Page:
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12 Volt Ignition Conversion For Simplicity 725

by Ken Williams

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This covers the conversion of my 1963 Simplicity 725 to a 12-volt ignition system.  Thanks to the numerous posters on this site who helped me with this information, especially RobS and his instructions. 

Reason for conversion - When I got my 725 the spark plug lead was so old it was cracked and brittle.  I found it would short to the metal parts of the tractor and had to put a piece of plastic sleeve on it so I wouldn’t loose the spark before it got to the plug.  A coil change was needed.  I found there were four things I could do.

  1. Replace the coil with a new one from Briggs.  This would require removing the flywheel and drive shaft plus make or buy a flywheel puller. 
  2. Install an electronic ignition.  You can get a universal ignition module that replaces the points and condenser.  Jack’s has them for $13.50 and they are part number 440-065.  If you have points problems or a problem with a worn points plunger this can work as a solution.  It however uses the standard coil in the flywheel so if you have a coil problem as I did this may not be the solution.  Note, you cannot use this electronic ignition with an external coil.
  3. Magnetron ignition.  This is a replacement for the coil that may require repolarizing the flywheel.  I believe Briggs does this for free?  It still requires the flywheel to come off but apparently works really well when properly done.  I have not done this but have heard good things about it.
  4. Convert to a 12v coil.  This is really simple and, for me, was the best option.  It does not require the removal of the flywheel and gives the engine a solid hot spark even in the winter.  The downsides include it is not original if you want the tractor to be pure and if the flywheel key shears you will not know it until it is too late.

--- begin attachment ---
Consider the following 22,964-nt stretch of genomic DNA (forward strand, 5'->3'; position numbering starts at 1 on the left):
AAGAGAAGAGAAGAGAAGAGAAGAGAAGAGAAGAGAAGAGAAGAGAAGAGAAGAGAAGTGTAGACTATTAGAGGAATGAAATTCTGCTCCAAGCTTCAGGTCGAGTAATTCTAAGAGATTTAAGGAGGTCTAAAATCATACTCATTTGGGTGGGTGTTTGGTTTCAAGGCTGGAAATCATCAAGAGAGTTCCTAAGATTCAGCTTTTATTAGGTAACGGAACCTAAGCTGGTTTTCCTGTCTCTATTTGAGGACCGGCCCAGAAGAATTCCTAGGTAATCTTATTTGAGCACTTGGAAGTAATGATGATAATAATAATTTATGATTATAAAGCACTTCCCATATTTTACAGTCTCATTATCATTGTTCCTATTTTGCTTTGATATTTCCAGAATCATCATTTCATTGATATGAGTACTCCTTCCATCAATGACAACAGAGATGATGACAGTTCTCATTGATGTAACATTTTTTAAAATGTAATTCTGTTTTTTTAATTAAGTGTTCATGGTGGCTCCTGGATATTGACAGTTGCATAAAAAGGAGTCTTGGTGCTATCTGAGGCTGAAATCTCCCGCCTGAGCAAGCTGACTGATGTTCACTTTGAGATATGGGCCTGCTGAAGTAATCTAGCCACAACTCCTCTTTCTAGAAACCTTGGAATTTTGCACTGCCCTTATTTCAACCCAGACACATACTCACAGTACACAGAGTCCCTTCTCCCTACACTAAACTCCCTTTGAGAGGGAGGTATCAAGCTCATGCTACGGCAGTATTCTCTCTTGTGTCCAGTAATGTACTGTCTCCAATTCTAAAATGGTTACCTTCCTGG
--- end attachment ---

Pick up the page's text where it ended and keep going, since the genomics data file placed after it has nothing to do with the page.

Click for a closer view

Parts - You can get the parts from a car junkyard or even stuff you may have laying around.  I chose to go to Jack’s Small Engine on the net and order parts.
  1. A coil with an internal resistor.  I ordered a Kohler coil from Jacks, part # 460048, $25.50 and it included the mounting bracket.
  2. 12v condenser, again from Jack’s, #455147, $3.85.
  3. Spark plug wire to go from the coil to the plug.  The inside of the plug wire must be copper, not graphite as is found in car wires.  I bought this from Jack’s #135178, $11.90.  It came with 2 connectors, a 90 degree and a straight.  You choose which one you need depending on how you run the wire.
  4. #14 stranded wire
  5. A universal ignition switch.  I got one from Trak auto for $4.99.  You could just use a plain switch but I wanted a key switch so it looked like the one I was taking out.

The Condenser - Remove the cover to the points.  Take out the old condenser.  Also remove the secondary wire from the coil (it is usually shielded by a small metal cable).  This is from the coil inside the flywheel and will no longer be used.  I taped the end and folded it back under the engine out of the way.  Leave the cover off.  Also remove the black wire that hooked up to the old ignition switch and whose purpose was to ground the points to shut off the tractor when the ignition key was turned to off.